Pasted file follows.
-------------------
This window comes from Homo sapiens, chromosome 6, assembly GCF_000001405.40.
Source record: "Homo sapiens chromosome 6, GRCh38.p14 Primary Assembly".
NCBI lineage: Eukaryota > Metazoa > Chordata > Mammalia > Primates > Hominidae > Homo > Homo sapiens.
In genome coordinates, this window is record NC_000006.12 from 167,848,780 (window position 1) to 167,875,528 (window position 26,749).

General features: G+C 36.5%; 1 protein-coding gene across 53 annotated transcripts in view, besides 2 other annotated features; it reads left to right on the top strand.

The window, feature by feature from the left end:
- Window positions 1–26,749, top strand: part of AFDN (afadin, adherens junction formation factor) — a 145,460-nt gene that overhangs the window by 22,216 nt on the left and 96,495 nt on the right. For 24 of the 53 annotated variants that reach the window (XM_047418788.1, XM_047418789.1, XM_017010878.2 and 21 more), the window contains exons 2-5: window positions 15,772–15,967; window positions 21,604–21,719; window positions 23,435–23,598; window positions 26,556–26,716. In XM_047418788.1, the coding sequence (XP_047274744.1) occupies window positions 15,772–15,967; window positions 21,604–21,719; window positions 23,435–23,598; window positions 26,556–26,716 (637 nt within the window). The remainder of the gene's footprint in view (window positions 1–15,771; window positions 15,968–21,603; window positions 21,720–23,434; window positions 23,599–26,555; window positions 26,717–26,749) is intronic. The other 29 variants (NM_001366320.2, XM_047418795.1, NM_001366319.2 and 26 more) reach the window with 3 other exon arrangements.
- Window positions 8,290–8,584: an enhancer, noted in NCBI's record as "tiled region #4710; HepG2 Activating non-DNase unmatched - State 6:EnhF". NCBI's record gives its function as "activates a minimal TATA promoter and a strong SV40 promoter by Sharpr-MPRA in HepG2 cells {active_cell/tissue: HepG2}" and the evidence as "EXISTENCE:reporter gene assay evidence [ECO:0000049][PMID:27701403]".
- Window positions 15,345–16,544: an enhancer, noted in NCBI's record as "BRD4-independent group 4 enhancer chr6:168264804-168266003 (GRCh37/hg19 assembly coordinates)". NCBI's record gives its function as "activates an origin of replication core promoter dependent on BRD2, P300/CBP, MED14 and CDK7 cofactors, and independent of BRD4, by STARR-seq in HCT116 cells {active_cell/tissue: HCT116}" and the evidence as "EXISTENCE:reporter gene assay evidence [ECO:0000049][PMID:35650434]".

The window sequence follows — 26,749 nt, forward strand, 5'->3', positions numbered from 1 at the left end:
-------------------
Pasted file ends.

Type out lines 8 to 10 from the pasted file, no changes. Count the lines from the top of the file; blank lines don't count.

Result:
- Window positions 8,290–8,584: an enhancer, noted in NCBI's record as "tiled region #4710; HepG2 Activating non-DNase unmatched - State 6:EnhF". NCBI's record gives its function as "activates a minimal TATA promoter and a strong SV40 promoter by Sharpr-MPRA in HepG2 cells {active_cell/tissue: HepG2}" and the evidence as "EXISTENCE:reporter gene assay evidence [ECO:0000049][PMID:27701403]".
- Window positions 15,345–16,544: an enhancer, noted in NCBI's record as "BRD4-independent group 4 enhancer chr6:168264804-168266003 (GRCh37/hg19 assembly coordinates)". NCBI's record gives its function as "activates an origin of replication core promoter dependent on BRD2, P300/CBP, MED14 and CDK7 cofactors, and independent of BRD4, by STARR-seq in HCT116 cells {active_cell/tissue: HCT116}" and the evidence as "EXISTENCE:reporter gene assay evidence [ECO:0000049][PMID:35650434]".

The window sequence follows — 26,749 nt, forward strand, 5'->3', positions numbered from 1 at the left end: